Here's how much money you need to put down to buy a home


Coming up with a 20% down payment to buy your first home can seem impossible.

"The idea they'll need 20% keeps a lot of people from making the plunge," says Andy Taylor, who runs the mortgage team at Credit Karma. Almost 7 in 10 renters point to saving up for the down payment as the first big obstacle to homeownership, according to a 2018 Urban Institute report.

The good news is, you might not need actually that much money. Most home buyers put down far less—a median 7.6%, according to data provided to Grow by Attom Data Solutions, a national real estate data firm based in Irvine, California. Some mortgages can be had for even less, as little as 3% down. In select cases, you can get away with putting down nothing at all.

So just how much do you need to put down to buy a home? That varies wildly across the country:

How can you figure out how much you, personally, might need for a down payment, and then how do you get there? Start with these three steps:

Research low down payment programs

When Bryan Genter bought his three-bedroom home in Cape Coral, Florida, last year, he was surprised to discover that he needed less than $5,000 to buy the $152,500 home. The 25-year-old ended up qualifying for a low down payment loan requiring a down payment of just 3%.

"I had no clue how much money I would need to set aside for the home," says Genter, who is a co-owner of coffee trike operator Shift Coffee Bar.

The Urban Institute report found that most renters aren't aware of low down payment programs, but they're worth investigating. Check out our explainer here.

One option is a Federal Housing Administration (FHA) issued mortgage, which is a government-backed loan requiring a 3.5% down payment. It's designed for low- and middle-income families and has borrowing limits that vary depending on where you're looking to buy a home. The U.S. Department of Veterans Affairs (VA) and the U.S. Department of Agriculture (USDA) both offer "zero down" loans to qualifying borrowers—active military and veterans, and residents in certain rural communities, respectively.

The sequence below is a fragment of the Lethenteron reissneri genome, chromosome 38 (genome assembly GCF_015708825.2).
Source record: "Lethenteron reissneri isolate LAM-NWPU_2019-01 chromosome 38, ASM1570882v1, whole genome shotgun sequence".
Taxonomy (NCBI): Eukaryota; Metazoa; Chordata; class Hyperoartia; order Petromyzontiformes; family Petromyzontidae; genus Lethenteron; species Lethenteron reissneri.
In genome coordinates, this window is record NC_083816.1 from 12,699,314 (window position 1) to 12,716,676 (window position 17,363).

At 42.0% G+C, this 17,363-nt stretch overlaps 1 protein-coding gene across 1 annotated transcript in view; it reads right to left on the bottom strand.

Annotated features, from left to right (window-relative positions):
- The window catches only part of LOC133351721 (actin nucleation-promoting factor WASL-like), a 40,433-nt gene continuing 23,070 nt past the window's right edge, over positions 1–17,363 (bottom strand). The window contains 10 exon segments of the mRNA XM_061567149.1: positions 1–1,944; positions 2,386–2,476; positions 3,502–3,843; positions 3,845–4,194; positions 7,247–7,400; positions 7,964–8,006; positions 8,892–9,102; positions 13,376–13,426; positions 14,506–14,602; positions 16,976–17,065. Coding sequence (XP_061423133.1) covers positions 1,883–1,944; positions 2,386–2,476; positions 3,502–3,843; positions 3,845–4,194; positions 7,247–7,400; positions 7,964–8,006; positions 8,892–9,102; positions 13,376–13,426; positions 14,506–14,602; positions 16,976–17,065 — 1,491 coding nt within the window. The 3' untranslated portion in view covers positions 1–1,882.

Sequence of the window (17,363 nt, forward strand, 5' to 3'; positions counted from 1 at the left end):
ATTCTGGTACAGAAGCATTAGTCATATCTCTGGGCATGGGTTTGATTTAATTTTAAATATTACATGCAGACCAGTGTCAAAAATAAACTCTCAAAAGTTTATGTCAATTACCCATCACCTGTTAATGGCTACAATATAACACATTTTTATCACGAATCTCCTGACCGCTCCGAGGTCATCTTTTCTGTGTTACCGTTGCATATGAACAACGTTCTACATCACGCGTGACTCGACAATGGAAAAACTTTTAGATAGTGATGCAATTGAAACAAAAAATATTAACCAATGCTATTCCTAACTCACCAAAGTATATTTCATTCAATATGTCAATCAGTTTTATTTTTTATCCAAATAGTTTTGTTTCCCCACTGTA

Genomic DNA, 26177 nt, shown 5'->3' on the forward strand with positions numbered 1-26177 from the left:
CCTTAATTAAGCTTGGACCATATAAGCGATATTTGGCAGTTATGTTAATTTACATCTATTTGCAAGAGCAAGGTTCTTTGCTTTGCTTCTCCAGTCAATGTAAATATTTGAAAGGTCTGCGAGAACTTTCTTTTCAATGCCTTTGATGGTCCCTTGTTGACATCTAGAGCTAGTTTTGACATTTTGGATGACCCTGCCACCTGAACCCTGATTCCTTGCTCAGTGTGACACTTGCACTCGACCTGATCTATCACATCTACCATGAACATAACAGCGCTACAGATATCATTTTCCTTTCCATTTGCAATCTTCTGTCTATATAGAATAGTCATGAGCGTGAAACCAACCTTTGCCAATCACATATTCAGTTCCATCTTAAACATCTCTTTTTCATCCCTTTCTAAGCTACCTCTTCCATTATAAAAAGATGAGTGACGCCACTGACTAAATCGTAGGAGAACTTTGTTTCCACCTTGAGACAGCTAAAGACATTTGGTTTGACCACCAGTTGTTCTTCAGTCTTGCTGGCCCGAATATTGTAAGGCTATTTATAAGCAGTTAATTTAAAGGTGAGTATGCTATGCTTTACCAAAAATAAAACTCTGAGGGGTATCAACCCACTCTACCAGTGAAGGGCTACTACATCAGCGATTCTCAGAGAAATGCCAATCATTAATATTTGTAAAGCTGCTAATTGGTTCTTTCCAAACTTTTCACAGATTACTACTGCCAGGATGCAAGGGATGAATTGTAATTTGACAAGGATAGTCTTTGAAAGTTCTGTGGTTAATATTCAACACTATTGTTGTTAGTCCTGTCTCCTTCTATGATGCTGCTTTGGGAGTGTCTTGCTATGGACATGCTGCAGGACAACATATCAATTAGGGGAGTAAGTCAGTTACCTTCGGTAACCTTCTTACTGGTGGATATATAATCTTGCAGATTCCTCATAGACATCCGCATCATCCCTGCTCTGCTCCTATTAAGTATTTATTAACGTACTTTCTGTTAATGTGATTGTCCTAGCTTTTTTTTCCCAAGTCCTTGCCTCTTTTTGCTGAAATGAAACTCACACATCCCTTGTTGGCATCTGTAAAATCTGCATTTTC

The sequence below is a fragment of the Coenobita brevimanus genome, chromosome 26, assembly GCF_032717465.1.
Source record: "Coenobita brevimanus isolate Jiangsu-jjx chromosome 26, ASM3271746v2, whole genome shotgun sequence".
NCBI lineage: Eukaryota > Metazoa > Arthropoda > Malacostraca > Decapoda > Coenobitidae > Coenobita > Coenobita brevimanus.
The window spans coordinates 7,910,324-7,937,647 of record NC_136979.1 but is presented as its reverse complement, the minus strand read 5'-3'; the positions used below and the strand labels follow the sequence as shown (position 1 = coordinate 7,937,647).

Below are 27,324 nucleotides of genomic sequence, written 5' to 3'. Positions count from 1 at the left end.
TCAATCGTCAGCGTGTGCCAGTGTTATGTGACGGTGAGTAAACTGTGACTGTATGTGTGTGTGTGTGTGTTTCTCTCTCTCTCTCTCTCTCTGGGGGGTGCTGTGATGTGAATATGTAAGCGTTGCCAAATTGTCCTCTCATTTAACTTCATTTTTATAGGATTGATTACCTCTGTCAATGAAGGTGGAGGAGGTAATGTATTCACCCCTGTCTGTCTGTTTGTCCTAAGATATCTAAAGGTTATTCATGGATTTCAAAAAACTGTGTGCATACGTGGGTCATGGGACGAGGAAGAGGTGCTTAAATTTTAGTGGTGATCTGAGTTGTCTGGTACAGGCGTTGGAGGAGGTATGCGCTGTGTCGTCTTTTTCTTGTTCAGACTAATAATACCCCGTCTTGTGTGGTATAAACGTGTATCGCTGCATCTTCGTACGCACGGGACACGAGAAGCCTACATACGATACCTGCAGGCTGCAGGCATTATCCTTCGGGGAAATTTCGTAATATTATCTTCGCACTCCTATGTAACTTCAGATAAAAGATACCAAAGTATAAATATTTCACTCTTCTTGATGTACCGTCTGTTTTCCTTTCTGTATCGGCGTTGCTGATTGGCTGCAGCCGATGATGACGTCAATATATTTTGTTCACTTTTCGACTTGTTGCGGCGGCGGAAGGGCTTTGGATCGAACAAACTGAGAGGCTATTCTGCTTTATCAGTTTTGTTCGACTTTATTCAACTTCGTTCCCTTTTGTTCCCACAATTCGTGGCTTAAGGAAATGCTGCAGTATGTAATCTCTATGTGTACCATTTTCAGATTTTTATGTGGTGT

There's a catch, though: Put down less than 20%, and lenders typically require you pay something called private mortgage insurance (PMI) until you have more than 20% equity in the home. That can cost you an amount equivalent to 0.5% to 1% of the mortgage each year.

Compare prices in your area

How easily you can take advantage of low down payment programs depends on where you want to buy a home. To limit their risk, lenders cap how much home buyers can borrow under those programs. In most areas, the FHA-loan limit, for example, is about $315,000, but can be up to $726,500 in high-cost metros. Those caps are worth keeping in mind as you start your house hunt.

Caps can also mean buyers in many of America's most expensive markets are priced out of a low down payment loan—so they might find they do actually have to put down 20%. For example, the typical home price in San Jose, CA, is $1.1 million, according to real-estate listing site Realtor.com. So no surprise that the median down payment in San Jose is 24.7%, or $277,700.

The Urban Institute report found that most renters aren't aware of low down payment programs, but they're worth investigating.

Meanwhile, the typical down payment in the Virginia Beach, Virginia, metropolitan area is 1.9%, or $4,700. This market, which includes Naval Station Norfolk, is flooded with service members and veterans who take advantage of zero down payment VA mortgages.

Places with higher typical down payments tend to be the very parts of the country where fewer folks own their homes. The homeownership rate in San Jose is 52.8%, compared to 66.3% in Virginia Beach.

Look for down payment assistance

Don't stop your research with low down payment programs. Some cities and states have down payment assistance programs that will help residents come up with money to buy their first home.

For example, New Jersey offers qualifying first-time buyers a loan of up to $10,000 to cover down payment or closing cost expenses, while the city of New Orleans provides up to $20,000. In both cases, that money doesn't have to be repaid as long as buyers remain in the home for at least five years.

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